Free speech the issue

by | Feb 1, 2018 | Featured, Uncategorized

It didn’t take long for Dr. Jordan B. Peterson to book a new venue in Edmonton. Just days after the Citadel Theatre’s abrupt cancellation of Peterson’s Feb. 12 book tour date, Hyatt Place Edmonton-Downtown swooped in and booked the author. Tickets were gone within hours of release at $50 a pop, and per Peterson’s Twitter account, second date is in the works. Peterson is currently promoting his self-help book 12 Rules to Life: An Antidote to Chaos, which was released Tuesday.

Was the cancellation worth all the hassle? Whether Peterson and the Citadel had a signed agreement or a handshake sort of deal is fuzzy but the reasoning that Peterson doesn’t fit their “mandate” is leaving many, including myself, confused.

The Citadel has since apologized for cancelling the talk and Peterson has accepted the gesture, but the issue isn’t resolved. LGBTQ activists expressed in a Jan. 16 Metro article that they were worried Peterson could “embolden” anti-LGBTQ views. It seems that this extra light shone on the professor has brought more attention to his Edmonton appearance than without it.

Although, Peterson’s recent European leg of the tour is stirring up lots of conversation already. The biggest moment, his appearance on BBC Channel 4 interviewed by Cathy Newman, had the British press churning out articles left and right in response to the combative interview. Channel 4 said they had to increase its security after Newman began receiving threats. For some strange reason, the psychology professor creates a response.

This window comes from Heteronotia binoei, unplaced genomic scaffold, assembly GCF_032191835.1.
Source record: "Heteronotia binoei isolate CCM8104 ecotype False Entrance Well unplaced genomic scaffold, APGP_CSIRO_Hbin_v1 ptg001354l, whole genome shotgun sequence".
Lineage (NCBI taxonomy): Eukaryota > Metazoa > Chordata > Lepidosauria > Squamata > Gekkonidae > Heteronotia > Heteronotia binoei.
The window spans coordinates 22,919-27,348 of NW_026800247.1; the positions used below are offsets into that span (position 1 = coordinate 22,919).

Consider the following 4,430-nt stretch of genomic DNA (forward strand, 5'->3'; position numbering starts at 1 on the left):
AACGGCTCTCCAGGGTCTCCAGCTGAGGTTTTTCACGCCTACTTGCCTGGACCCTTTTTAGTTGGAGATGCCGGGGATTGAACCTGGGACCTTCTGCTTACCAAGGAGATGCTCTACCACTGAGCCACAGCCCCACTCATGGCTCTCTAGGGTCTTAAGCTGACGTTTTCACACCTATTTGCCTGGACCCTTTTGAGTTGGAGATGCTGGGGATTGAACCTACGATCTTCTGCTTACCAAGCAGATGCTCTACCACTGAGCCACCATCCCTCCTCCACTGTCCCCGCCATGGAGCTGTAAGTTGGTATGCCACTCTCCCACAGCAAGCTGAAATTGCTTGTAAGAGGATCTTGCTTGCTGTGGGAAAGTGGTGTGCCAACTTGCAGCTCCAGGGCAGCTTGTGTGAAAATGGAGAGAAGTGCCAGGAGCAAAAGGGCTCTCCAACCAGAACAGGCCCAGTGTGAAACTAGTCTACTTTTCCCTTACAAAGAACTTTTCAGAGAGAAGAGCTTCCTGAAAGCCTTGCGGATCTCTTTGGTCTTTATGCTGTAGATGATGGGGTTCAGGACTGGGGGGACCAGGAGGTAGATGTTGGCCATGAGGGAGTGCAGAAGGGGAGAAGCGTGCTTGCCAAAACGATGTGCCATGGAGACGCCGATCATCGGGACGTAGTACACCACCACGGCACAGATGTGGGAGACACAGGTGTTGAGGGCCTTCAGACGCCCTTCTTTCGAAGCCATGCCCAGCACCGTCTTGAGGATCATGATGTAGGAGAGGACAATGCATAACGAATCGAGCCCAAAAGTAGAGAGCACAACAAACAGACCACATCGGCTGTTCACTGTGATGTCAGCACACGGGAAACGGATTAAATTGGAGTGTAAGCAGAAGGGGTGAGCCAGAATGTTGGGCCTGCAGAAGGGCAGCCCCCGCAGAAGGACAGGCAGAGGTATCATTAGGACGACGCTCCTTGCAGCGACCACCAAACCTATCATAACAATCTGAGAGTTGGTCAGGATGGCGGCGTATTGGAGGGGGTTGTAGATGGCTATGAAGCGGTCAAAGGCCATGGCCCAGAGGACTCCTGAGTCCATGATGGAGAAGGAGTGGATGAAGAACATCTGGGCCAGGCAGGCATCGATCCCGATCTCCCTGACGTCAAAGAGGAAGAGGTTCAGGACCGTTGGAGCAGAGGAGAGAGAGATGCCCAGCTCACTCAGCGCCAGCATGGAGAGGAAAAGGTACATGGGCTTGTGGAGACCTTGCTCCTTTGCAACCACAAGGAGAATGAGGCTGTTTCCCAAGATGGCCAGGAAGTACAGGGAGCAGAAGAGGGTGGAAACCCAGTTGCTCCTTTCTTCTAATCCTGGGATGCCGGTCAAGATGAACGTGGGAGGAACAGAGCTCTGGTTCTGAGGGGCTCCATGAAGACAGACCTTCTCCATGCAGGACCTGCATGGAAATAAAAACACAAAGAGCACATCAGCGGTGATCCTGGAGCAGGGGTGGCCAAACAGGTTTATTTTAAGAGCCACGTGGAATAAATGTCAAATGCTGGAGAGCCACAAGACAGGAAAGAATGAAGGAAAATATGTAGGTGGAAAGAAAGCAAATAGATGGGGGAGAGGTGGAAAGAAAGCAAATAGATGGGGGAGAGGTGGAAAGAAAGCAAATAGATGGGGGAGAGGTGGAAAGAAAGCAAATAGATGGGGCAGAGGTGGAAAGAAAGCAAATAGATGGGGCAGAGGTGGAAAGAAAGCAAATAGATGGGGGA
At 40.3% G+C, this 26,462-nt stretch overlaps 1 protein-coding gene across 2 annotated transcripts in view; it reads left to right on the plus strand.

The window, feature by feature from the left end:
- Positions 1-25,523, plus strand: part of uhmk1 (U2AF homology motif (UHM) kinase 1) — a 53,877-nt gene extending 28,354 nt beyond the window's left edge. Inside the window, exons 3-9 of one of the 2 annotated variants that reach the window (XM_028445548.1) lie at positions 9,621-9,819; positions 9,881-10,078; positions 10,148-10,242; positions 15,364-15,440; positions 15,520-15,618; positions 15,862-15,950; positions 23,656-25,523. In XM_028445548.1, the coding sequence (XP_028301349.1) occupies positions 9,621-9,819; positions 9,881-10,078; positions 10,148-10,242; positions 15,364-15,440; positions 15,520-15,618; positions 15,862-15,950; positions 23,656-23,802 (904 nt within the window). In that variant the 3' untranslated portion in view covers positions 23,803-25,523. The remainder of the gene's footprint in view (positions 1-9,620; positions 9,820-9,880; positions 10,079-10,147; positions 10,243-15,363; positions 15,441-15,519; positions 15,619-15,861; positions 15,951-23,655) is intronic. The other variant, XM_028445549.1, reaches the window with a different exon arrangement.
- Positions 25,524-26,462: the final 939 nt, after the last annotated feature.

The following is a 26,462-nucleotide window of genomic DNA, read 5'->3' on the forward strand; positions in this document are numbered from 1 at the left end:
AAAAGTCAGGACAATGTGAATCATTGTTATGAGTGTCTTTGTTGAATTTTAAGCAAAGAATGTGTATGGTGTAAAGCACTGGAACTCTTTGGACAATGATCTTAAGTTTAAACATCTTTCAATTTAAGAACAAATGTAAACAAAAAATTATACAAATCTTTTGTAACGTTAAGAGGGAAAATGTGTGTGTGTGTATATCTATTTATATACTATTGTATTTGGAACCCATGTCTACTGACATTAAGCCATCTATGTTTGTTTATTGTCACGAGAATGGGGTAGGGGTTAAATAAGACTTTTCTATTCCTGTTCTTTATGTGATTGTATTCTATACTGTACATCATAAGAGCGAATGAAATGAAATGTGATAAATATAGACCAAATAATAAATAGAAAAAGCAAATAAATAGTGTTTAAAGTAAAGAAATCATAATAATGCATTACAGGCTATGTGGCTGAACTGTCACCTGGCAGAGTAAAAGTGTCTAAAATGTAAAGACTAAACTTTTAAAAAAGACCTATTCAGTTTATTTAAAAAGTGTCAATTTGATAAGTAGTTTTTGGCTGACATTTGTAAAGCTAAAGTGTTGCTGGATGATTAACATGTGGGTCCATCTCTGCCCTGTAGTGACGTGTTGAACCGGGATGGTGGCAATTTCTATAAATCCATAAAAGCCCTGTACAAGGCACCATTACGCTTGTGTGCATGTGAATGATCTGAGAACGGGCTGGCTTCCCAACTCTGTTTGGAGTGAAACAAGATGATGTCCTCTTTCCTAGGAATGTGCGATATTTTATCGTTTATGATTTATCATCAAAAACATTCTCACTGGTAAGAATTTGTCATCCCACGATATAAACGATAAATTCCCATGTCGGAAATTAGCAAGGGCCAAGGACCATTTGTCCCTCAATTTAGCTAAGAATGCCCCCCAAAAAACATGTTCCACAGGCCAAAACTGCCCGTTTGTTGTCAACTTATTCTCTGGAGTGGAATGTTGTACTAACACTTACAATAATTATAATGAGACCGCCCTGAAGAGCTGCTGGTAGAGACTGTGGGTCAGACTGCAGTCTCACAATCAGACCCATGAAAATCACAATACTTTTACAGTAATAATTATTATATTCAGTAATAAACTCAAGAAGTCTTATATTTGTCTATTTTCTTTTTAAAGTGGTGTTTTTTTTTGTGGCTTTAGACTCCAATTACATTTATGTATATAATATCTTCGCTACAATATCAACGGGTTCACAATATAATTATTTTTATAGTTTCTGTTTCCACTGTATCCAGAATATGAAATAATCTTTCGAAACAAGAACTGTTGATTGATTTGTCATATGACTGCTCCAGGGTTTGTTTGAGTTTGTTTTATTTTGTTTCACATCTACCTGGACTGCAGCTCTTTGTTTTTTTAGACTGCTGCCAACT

Peterson earned new listeners, connecting with young people looking for responsibility in England. Locally, he’s earning more ears and interest in his birth province due to the Citadel cancellation.

His talks can be characterized as a self-help session from a clinical psychologist in these difficult times. Why the outrage? The loads of support from young people who’ve listened to his messages of responsibility and values, not to mention his publishing record in the academic world, would’ve made this a different discussion a couple years ago. But now it appears that the sweeping institution of LGBTQ can shut down a talk they may disagree with.

When it comes to free speech, it’s important to keep in mind Peterson has the right to speak, but the Citadel didn’t have to host him. Since a deal was essentially already in place, it appears the Citadel changed their tune when louder voices came knocking.

If they were worried about the potential of Peterson to “embolden” anti-LGBTQ views, which may be a valid concern, they could’ve booked whoever they wanted the next night to refute his claims.

Better yet, if he were truly reprehensible they should’ve arranged a debate with an academic with an opposite stance to wipe him off the floor. Or pit him against an interviewer in the style of Cathy Newman. If the concern is his criticism of Bill C-16, which is not the subject of his book and is never used to harm transgender people, why not hear his argument and then beat it? Why is stifling the argument the goal and not defeating the argument?

Whether or not you agree with Peterson’s fairly mild, and in his words “classical liberal” views, he certainly is not a racist or trans-phobic. With his hundreds of hours of lectures online, if a smoking gun were to be found it would’ve happened already.

He is not a vague zealot or a vulgar mean-spirited character in the vein of Milo Yiannopoulos. He’s touring with a message that could help people. This book was in the works before his criticisms of Bill C-16 were public. He’s a serious person who wants to engage in discussion and debate. And this recent controversy has only “emboldened” people’s interest in Peterson. Instances like the Citadel make many feel the principle of free speech is under attack.

By stifling his ability to speak, instead of defeating his views in the public forum, LGBTQ activists have given Peterson the opportunity to connect with even more people.

It also raises the question: If they won’t engage Peterson in dialogue, aren’t they proving his arguments have more sense than they care to admit?

– Michael Menzies, Senior Editor

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